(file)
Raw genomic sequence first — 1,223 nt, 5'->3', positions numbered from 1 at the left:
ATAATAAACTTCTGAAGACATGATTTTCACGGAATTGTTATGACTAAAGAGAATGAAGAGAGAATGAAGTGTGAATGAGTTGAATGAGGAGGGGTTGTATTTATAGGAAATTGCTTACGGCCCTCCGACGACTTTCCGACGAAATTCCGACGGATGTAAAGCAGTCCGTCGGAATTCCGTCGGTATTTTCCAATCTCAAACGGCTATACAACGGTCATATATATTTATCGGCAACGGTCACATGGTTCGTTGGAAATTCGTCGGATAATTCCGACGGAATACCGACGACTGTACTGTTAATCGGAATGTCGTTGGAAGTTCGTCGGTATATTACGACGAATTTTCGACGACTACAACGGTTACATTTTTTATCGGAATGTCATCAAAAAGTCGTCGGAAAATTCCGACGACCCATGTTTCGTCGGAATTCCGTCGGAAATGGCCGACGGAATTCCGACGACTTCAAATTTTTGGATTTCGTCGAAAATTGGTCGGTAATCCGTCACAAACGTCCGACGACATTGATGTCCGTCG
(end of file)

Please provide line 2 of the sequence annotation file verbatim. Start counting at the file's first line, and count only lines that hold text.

ATAATAAACTTCTGAAGACATGATTTTCACGGAATTGTTATGACTAAAGAGAATGAAGAGAGAATGAAGTGTGAATGAGTTGAATGAGGAGGGGTTGTATTTATAGGAAATTGCTTACGGCCCTCCGACGACTTTCCGACGAAATTCCGACGGATGTAAAGCAGTCCGTCGGAATTCCGTCGGTATTTTCCAATCTCAAACGGCTATACAACGGTCATATATATTTATCGGCAACGGTCACATGGTTCGTTGGAAATTCGTCGGATAATTCCGACGGAATACCGACGACTGTACTGTTAATCGGAATGTCGTTGGAAGTTCGTCGGTATATTACGACGAATTTTCGACGACTACAACGGTTACATTTTTTATCGGAATGTCATCAAAAAGTCGTCGGAAAATTCCGACGACCCATGTTTCGTCGGAATTCCGTCGGAAATGGCCGACGGAATTCCGACGACTTCAAATTTTTGGATTTCGTCGAAAATTGGTCGGTAATCCGTCACAAACGTCCGACGACATTGATGTCCGTCG